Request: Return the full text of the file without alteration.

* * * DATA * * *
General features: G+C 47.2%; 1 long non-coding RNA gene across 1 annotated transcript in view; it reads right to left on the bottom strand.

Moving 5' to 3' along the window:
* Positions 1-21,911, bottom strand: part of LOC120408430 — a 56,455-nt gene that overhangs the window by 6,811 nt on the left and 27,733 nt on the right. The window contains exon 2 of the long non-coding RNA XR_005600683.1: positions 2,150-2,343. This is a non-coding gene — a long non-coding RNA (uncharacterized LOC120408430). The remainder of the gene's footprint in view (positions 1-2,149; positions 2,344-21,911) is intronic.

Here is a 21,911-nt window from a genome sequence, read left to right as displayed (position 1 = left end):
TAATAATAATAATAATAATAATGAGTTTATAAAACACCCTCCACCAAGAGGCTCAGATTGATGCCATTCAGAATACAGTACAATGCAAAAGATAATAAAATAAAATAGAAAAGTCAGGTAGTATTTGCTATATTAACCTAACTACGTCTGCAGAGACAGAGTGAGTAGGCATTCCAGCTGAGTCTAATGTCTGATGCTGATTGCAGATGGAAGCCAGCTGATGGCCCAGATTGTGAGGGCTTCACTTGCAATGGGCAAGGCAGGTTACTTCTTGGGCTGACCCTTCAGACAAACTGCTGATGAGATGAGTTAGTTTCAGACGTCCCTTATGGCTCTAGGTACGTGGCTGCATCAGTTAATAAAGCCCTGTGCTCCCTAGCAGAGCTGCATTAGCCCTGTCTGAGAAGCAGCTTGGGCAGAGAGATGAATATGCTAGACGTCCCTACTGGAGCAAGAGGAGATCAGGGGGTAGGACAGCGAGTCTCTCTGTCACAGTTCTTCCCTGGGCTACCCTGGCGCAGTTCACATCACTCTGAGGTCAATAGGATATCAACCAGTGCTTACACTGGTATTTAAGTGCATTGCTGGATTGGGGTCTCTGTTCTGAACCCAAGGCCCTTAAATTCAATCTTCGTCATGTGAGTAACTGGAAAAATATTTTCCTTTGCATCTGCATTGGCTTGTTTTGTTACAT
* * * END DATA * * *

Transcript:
General features: G+C 47.2%; 1 long non-coding RNA gene across 1 annotated transcript in view; it reads right to left on the bottom strand.

Moving 5' to 3' along the window:
* Positions 1-21,911, bottom strand: part of LOC120408430 — a 56,455-nt gene that overhangs the window by 6,811 nt on the left and 27,733 nt on the right. The window contains exon 2 of the long non-coding RNA XR_005600683.1: positions 2,150-2,343. This is a non-coding gene — a long non-coding RNA (uncharacterized LOC120408430). The remainder of the gene's footprint in view (positions 1-2,149; positions 2,344-21,911) is intronic.

Here is a 21,911-nt window from a genome sequence, read left to right as displayed (position 1 = left end):
TAATAATAATAATAATAATAATGAGTTTATAAAACACCCTCCACCAAGAGGCTCAGATTGATGCCATTCAGAATACAGTACAATGCAAAAGATAATAAAATAAAATAGAAAAGTCAGGTAGTATTTGCTATATTAACCTAACTACGTCTGCAGAGACAGAGTGAGTAGGCATTCCAGCTGAGTCTAATGTCTGATGCTGATTGCAGATGGAAGCCAGCTGATGGCCCAGATTGTGAGGGCTTCACTTGCAATGGGCAAGGCAGGTTACTTCTTGGGCTGACCCTTCAGACAAACTGCTGATGAGATGAGTTAGTTTCAGACGTCCCTTATGGCTCTAGGTACGTGGCTGCATCAGTTAATAAAGCCCTGTGCTCCCTAGCAGAGCTGCATTAGCCCTGTCTGAGAAGCAGCTTGGGCAGAGAGATGAATATGCTAGACGTCCCTACTGGAGCAAGAGGAGATCAGGGGGTAGGACAGCGAGTCTCTCTGTCACAGTTCTTCCCTGGGCTACCCTGGCGCAGTTCACATCACTCTGAGGTCAATAGGATATCAACCAGTGCTTACACTGGTATTTAAGTGCATTGCTGGATTGGGGTCTCTGTTCTGAACCCAAGGCCCTTAAATTCAATCTTCGTCATGTGAGTAACTGGAAAAATATTTTCCTTTGCATCTGCATTGGCTTGTTTTGTTACAT